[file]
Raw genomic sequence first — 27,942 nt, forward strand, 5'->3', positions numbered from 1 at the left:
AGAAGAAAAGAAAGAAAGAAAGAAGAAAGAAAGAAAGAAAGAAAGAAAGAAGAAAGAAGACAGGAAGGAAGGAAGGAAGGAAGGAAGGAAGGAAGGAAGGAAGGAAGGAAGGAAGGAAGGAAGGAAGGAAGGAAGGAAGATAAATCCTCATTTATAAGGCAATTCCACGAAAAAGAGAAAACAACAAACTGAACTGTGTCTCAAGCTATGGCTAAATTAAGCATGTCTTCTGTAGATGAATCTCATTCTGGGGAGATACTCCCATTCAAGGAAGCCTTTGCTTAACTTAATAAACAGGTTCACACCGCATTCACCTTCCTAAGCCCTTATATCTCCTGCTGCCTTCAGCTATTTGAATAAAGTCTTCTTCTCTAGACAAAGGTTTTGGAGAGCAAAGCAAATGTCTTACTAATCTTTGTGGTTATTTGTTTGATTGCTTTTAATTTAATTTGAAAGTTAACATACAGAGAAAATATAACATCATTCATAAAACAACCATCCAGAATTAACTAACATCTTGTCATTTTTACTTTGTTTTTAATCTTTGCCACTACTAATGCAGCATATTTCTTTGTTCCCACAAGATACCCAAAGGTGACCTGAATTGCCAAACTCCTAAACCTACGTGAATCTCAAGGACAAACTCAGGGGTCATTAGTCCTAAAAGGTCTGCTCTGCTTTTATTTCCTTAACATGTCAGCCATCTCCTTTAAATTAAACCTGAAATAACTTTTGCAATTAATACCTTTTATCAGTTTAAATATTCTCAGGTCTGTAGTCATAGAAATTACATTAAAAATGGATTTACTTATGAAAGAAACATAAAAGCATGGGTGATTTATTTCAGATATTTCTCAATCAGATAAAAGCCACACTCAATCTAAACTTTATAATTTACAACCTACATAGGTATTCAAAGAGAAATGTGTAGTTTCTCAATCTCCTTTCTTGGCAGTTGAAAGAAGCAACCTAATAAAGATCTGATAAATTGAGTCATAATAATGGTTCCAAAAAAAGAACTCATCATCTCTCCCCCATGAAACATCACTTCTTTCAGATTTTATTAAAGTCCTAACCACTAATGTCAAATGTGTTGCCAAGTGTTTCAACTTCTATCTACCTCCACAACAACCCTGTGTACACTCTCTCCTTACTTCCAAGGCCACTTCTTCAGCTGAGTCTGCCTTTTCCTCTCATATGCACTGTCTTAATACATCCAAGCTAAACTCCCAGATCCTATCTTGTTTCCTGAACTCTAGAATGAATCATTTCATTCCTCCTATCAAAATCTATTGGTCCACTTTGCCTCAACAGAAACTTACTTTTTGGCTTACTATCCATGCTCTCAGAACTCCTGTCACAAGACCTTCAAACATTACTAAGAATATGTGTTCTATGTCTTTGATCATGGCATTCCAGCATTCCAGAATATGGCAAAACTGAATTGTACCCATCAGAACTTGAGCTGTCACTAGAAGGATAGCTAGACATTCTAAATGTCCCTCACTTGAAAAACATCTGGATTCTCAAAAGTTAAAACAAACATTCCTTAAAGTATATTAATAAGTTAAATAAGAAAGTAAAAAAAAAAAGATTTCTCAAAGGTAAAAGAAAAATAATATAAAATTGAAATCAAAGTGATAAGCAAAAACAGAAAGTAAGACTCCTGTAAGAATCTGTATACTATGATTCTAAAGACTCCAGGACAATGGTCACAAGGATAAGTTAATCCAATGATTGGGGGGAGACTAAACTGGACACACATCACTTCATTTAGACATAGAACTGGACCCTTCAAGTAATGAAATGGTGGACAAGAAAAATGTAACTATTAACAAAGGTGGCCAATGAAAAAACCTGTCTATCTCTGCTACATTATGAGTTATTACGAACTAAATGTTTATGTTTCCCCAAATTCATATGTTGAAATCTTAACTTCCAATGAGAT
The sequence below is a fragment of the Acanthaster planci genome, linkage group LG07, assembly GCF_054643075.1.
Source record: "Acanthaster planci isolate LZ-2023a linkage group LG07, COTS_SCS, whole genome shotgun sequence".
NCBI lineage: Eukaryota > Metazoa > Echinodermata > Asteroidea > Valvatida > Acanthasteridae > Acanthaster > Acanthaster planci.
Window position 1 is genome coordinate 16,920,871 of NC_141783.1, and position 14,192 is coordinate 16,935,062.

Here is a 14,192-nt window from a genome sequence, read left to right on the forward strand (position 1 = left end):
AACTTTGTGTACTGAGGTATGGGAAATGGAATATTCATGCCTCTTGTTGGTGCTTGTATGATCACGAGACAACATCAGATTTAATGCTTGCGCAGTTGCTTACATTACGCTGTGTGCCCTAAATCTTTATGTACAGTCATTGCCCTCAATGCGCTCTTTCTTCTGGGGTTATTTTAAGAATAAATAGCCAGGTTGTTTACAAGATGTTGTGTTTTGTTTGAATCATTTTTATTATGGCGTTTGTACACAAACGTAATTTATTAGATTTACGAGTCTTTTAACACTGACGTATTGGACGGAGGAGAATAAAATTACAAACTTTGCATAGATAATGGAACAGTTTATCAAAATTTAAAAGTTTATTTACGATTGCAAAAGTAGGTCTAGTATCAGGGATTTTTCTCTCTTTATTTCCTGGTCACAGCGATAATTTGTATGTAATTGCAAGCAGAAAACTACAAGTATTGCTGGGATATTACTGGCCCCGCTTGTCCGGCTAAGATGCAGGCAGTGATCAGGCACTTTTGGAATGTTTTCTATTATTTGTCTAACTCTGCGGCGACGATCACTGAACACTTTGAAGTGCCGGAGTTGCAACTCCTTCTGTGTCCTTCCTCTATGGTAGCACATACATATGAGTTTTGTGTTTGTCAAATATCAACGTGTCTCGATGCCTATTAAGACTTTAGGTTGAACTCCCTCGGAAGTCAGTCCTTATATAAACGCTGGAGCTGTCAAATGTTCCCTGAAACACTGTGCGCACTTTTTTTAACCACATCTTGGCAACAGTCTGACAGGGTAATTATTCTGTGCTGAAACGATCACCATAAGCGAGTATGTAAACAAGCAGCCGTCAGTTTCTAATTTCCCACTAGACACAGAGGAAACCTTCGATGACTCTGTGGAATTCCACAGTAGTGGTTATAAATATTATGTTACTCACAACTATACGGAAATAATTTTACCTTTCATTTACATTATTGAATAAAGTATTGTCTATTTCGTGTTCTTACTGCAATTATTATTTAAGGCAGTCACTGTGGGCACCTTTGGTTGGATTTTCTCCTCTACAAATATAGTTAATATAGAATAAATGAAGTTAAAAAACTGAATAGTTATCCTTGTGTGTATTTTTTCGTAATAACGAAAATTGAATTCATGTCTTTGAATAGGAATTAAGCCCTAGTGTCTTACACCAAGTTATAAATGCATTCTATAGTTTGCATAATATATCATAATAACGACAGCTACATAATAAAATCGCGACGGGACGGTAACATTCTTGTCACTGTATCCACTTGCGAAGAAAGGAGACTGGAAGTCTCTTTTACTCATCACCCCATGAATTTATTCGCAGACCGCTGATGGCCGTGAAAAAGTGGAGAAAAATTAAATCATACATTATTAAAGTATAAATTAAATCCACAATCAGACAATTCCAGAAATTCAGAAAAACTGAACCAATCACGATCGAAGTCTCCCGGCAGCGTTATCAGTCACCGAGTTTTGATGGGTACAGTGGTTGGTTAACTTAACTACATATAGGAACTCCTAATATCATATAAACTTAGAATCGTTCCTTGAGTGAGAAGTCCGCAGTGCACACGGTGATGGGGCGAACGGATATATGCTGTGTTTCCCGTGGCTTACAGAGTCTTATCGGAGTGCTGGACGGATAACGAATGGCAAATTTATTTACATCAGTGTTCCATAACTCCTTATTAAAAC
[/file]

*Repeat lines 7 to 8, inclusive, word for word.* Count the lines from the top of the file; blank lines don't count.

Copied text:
Here is a 14,192-nt window from a genome sequence, read left to right on the forward strand (position 1 = left end):
AACTTTGTGTACTGAGGTATGGGAAATGGAATATTCATGCCTCTTGTTGGTGCTTGTATGATCACGAGACAACATCAGATTTAATGCTTGCGCAGTTGCTTACATTACGCTGTGTGCCCTAAATCTTTATGTACAGTCATTGCCCTCAATGCGCTCTTTCTTCTGGGGTTATTTTAAGAATAAATAGCCAGGTTGTTTACAAGATGTTGTGTTTTGTTTGAATCATTTTTATTATGGCGTTTGTACACAAACGTAATTTATTAGATTTACGAGTCTTTTAACACTGACGTATTGGACGGAGGAGAATAAAATTACAAACTTTGCATAGATAATGGAACAGTTTATCAAAATTTAAAAGTTTATTTACGATTGCAAAAGTAGGTCTAGTATCAGGGATTTTTCTCTCTTTATTTCCTGGTCACAGCGATAATTTGTATGTAATTGCAAGCAGAAAACTACAAGTATTGCTGGGATATTACTGGCCCCGCTTGTCCGGCTAAGATGCAGGCAGTGATCAGGCACTTTTGGAATGTTTTCTATTATTTGTCTAACTCTGCGGCGACGATCACTGAACACTTTGAAGTGCCGGAGTTGCAACTCCTTCTGTGTCCTTCCTCTATGGTAGCACATACATATGAGTTTTGTGTTTGTCAAATATCAACGTGTCTCGATGCCTATTAAGACTTTAGGTTGAACTCCCTCGGAAGTCAGTCCTTATATAAACGCTGGAGCTGTCAAATGTTCCCTGAAACACTGTGCGCACTTTTTTTAACCACATCTTGGCAACAGTCTGACAGGGTAATTATTCTGTGCTGAAACGATCACCATAAGCGAGTATGTAAACAAGCAGCCGTCAGTTTCTAATTTCCCACTAGACACAGAGGAAACCTTCGATGACTCTGTGGAATTCCACAGTAGTGGTTATAAATATTATGTTACTCACAACTATACGGAAATAATTTTACCTTTCATTTACATTATTGAATAAAGTATTGTCTATTTCGTGTTCTTACTGCAATTATTATTTAAGGCAGTCACTGTGGGCACCTTTGGTTGGATTTTCTCCTCTACAAATATAGTTAATATAGAATAAATGAAGTTAAAAAACTGAATAGTTATCCTTGTGTGTATTTTTTCGTAATAACGAAAATTGAATTCATGTCTTTGAATAGGAATTAAGCCCTAGTGTCTTACACCAAGTTATAAATGCATTCTATAGTTTGCATAATATATCATAATAACGACAGCTACATAATAAAATCGCGACGGGACGGTAACATTCTTGTCACTGTATCCACTTGCGAAGAAAGGAGACTGGAAGTCTCTTTTACTCATCACCCCATGAATTTATTCGCAGACCGCTGATGGCCGTGAAAAAGTGGAGAAAAATTAAATCATACATTATTAAAGTATAAATTAAATCCACAATCAGACAATTCCAGAAATTCAGAAAAACTGAACCAATCACGATCGAAGTCTCCCGGCAGCGTTATCAGTCACCGAGTTTTGATGGGTACAGTGGTTGGTTAACTTAACTACATATAGGAACTCCTAATATCATATAAACTTAGAATCGTTCCTTGAGTGAGAAGTCCGCAGTGCACACGGTGATGGGGCGAACGGATATATGCTGTGTTTCCCGTGGCTTACAGAGTCTTATCGGAGTGCTGGACGGATAACGAATGGCAAATTTATTTACATCAGTGTTCCATAACTCCTTATTAAAAC